As I understand it, what you what to do via "Boot Camp" is to reduce the size of one or more existing partition(s) and then creating a new partition in the (now vacant) space.
While the resizing of the original partitions takes place, there will be serious performance degradation, as any data stored in the space to be freed (freeed?) must be read from and written back to the disk. This will however only last for a endurable amount of time.
After you have installed another operating system, there are several potential (but small) ways in which performance could be degraded:
If you have some kind of indexing application (sorry, I'm not too familiar with Macos) that can and is configured to access the new partition, it will cause addional reads every time it scans the partition. It should be easy to disable this, though, if it happens at all.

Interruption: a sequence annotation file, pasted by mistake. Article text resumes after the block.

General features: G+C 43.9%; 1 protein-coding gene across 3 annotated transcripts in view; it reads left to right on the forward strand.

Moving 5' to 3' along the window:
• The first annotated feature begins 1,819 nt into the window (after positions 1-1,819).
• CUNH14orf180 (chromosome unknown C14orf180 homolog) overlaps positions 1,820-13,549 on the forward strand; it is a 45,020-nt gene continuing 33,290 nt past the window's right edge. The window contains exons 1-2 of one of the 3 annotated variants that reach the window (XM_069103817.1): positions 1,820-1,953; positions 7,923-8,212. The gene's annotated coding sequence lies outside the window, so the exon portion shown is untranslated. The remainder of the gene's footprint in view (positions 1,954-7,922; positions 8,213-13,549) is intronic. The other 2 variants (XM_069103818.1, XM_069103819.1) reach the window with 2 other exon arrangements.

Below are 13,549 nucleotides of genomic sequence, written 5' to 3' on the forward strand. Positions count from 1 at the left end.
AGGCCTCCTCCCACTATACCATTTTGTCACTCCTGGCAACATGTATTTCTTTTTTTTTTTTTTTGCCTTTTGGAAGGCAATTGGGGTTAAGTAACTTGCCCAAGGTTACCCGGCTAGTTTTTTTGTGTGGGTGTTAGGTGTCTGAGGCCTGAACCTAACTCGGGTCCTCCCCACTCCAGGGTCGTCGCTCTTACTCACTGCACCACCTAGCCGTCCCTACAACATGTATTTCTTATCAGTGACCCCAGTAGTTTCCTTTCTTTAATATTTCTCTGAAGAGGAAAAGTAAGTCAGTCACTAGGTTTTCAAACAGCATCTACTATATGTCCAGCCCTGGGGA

The partitions you use are now smaller than they used to. Most filesystems under most circumstances will show very poor performance if there is very litte space left on it. How much is very little? That depends, but conventional file systems (including hfs+ afaik) usually work splendidly at least up to 90% utilisation.
The process of reducing the size of the filesystem could (in fact this is very likely) cause a large increase in file system fragmentation that will reduce the read speed, particularly for large files. Again, how large this issue is depends on hoe much free space you have available, but if your result is less than 50% free space, I would suggest finding some method of defragmenting the file system. Apple doesn't want to solve this problem but apparently there are third-party tools available.